|Army Spanish Campaign Medal|
|Presented by||Department of War|
|Eligibility||Service in the Spanish–American War|
|First awarded||11 May 1898|
|Last awarded||16 August 1898|
The Spanish Campaign Medal was a military award of the United States Armed Forces which recognized those men of the U.S. military who had served in the Spanish–American War. Although a single decoration, there were two versions of the Spanish Campaign Medal, one for men of the United States Army and another for the forces of the United States Navy and United States Marine Corps.
The Army medal was designed by Francis Davis Millet while the Navy and Marines medals were designed by Rudolf Freund (1878-1960) of Bailey Banks & Biddle.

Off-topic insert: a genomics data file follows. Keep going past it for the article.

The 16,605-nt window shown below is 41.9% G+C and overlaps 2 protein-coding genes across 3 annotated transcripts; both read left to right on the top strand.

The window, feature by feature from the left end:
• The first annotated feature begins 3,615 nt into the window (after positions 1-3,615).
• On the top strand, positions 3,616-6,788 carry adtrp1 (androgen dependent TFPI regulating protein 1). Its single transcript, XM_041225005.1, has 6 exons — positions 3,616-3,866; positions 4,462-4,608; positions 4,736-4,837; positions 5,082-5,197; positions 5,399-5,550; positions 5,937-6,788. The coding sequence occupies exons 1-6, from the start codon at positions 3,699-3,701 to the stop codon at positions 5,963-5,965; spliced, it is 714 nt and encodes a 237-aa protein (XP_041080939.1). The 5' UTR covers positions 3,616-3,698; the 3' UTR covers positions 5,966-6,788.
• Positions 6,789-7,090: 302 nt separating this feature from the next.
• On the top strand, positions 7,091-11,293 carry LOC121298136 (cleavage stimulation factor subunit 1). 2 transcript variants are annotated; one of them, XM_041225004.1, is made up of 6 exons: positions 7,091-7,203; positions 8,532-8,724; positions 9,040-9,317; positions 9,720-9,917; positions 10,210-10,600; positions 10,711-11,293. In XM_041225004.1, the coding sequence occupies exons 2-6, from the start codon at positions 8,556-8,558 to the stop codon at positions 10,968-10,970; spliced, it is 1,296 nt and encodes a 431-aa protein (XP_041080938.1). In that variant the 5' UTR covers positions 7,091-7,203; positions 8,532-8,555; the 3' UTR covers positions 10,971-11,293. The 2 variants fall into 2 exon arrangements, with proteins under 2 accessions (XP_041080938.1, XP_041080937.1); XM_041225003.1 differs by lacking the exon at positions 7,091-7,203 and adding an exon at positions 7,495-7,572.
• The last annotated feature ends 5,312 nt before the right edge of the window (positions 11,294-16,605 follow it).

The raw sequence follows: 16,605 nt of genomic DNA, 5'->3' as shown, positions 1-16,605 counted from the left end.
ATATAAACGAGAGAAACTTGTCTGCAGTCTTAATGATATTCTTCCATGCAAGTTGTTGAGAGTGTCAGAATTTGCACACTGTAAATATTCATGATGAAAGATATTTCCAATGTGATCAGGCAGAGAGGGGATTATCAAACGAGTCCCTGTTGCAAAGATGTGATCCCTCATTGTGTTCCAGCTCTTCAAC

Early versions of the Spanish Campaign Medal suspended the medal from a gold and red ribbon, but this design was changed in 1913 upon request from Spain that a United States service medal not bear the colors of the Spanish nation. The new medal was suspended from a blue and yellow ribbon. Separate medallions existed for both the Navy and Army. Marine Corps recipients received the Navy version with the seal of the United States Marine Corps on the reverse of the medal.
The only device authorized to the Spanish Campaign Medal was the Citation Star and then only for U.S. Army recipients of the decoration.
The Army version of the Spanish Campaign Medal was established on 12 January 1905. It was awarded for military service performed between 11 May and 16 August 1898 in the geographical regions of either Cuba, Puerto Rico, or the Philippine Islands. As of 1 July 1923, a total of 7,667 medals were awarded.
For those men of the Army who had served on active duty during the Spanish–American War, but had not been deployed in action, a separate medal was established in 1918, known as the Spanish War Service Medal.